Friday, October 12, 2012

IT Band Syndrome

Fall is officially here and the holidays are approaching... what's this mean?  Well it means that we can all stop working out, grow beards, wear flannel shirts, watch football and drink beer all day... fantastic! Just kidding.  Or am I?  No I really am, we can have a football flannel shirt blog some other time.  What it really means is that everyone and their mother is trying to get the most out of the last few weeks of bearable weather by running more. Boston is filled with road races this fall, every weekend, and every holiday until it gets too cold outside to feel feelings anymore!  And like clockwork, every year, our office fills up with runners complaining of IT band pain and/or IT band Syndrome.  Now you may be saying... "what's an IT band?"  Lets find out.

If you look at the pictures above you'll see a long white "band" of fascia (which is kind of like a tougher skin that's underneath the skin... not a muscle and not a tendon).  The IT Band is a tight band that runs from the gluteal muscles up near the hips all the way down to the outside of the knee. The purpose of this band is hip and knee stability, especially during running or standing on one leg. If this area gets too tight or irritated it starts to pull on where it attaches to the knee and can cause pain, in most cases the pain is rather severe.   It's described as a stabbing pain that prevents runners from continuing their run.  But it's not only seen in runners, it can be seen in people who aren't very athletic at all... but we'll talk about runners because it's more prevalent in this demographic.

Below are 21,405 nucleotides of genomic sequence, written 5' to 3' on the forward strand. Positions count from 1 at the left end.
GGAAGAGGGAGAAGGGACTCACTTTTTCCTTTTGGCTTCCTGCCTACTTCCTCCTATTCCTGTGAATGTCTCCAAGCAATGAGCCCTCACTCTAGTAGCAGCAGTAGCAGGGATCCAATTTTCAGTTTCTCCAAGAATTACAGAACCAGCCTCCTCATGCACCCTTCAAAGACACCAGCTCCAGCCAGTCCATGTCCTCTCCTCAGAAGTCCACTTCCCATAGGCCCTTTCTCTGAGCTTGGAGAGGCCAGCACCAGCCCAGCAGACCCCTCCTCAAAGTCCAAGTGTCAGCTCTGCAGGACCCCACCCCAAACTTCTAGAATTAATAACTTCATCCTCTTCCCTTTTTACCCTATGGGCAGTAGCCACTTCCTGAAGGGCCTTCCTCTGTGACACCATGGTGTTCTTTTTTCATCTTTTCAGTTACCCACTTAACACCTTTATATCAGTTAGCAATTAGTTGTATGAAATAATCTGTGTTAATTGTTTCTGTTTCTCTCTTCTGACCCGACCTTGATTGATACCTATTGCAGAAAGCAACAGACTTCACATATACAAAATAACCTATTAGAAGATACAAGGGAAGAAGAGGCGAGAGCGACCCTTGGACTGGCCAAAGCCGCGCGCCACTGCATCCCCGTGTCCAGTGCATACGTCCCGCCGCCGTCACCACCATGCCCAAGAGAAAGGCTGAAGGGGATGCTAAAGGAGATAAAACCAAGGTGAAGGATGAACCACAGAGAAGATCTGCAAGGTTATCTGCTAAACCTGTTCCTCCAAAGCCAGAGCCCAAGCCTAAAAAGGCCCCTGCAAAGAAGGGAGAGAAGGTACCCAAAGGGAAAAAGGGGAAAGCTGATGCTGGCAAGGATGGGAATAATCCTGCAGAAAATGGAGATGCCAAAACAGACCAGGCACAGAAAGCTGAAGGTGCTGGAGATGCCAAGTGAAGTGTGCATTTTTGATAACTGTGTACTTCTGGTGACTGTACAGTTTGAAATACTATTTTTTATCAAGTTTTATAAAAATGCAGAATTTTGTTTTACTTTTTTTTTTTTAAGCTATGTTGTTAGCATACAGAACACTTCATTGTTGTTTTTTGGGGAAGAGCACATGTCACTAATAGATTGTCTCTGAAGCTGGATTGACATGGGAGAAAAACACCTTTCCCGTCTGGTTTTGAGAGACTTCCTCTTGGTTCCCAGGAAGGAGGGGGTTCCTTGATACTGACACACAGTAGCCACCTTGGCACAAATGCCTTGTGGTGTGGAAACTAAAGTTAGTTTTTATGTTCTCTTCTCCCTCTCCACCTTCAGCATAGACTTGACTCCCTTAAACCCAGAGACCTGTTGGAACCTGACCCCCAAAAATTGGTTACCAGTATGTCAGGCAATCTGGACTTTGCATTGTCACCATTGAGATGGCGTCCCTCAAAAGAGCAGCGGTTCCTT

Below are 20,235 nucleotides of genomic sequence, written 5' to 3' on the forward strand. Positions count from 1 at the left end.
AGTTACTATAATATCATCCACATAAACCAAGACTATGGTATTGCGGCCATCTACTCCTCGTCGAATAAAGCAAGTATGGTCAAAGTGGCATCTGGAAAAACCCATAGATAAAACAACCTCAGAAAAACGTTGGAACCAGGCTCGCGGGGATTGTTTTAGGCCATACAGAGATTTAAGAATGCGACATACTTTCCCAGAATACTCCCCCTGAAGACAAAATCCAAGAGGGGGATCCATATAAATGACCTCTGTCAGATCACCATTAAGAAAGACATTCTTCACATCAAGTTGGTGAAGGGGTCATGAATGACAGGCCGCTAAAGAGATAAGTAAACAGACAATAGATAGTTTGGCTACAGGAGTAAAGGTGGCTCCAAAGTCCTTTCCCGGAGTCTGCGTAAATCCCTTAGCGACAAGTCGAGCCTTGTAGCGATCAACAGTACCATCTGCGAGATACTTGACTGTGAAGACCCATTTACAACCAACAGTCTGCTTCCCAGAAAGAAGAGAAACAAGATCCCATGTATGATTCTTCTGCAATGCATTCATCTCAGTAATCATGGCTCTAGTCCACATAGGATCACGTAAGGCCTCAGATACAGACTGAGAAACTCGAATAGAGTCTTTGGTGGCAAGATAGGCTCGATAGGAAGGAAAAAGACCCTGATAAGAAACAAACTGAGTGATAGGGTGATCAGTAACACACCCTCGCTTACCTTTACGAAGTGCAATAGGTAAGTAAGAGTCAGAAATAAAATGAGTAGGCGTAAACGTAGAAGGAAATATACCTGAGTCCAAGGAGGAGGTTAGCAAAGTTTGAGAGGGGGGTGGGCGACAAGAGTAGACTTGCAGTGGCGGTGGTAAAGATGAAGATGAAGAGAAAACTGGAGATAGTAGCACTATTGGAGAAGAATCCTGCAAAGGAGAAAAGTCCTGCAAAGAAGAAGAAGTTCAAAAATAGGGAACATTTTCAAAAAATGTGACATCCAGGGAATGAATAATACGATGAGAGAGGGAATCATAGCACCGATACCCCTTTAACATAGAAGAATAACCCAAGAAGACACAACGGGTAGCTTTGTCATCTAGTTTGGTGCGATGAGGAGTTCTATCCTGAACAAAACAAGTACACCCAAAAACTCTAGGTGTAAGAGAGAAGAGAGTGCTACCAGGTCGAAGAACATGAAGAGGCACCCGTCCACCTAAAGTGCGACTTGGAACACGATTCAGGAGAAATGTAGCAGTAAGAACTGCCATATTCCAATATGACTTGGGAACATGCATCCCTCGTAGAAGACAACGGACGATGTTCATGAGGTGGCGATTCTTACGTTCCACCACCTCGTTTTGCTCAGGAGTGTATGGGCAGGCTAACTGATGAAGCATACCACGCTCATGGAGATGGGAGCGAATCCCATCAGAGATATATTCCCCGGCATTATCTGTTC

There are a few causes of IT band syndrome and IT band pain.  The first is simply a tight IT band which happens when we sit too much, don't stretch our gluteal muscles, don't exercise enough, etc.  These cases usually get better by stretching, rest and rolling.  Everyone has seen these people at the gym rolling up and down on a foam roller trying to loosen up their IT band.  It would be great if healing this problem was as simples as rolling up and down on a foam roller.

The second cause is the angle created from the hip, the knee, and the ankle. The picture below explains what we mean.  The example on the left is the problem, where the knees come close to connecting.
This natural posture causes abnormal stress on the hips and eventually the IT band.  And since women more often have this type of anatomy we see IT band problems popping up more frequently in woman.    People with this problem have a harder time healing and getting back to running because it's not as easy as rolling on a foam roller.  This problem has to be looked at from many angles. First we look at the feet, to see if flat feet or fallen arches are causing the knees to bend inwards.  If they are, sometimes inserts can help.  Or on the opposite end of the spectrum, bare foot running or minimal shoes may help.  Try the new balance minimus shoes or the vibram 5 finger shoes. These shoes seem to help a lot of people regain their arch stability, so you can also try those for a few months. And if you don't want to look ridiculous all the time I would go with the new balance ones :) Next we look at the hips for tight or spastic TFL muscles or gluteus medius muscles which may be tugging on the femur bone and increasing the angle at the knee.  If inserts, stretching, and/or deep tissue gluteal work doesn't fix the problem then we look at the 3rd cause of IT band syndrome which, believe it or not, is the spine.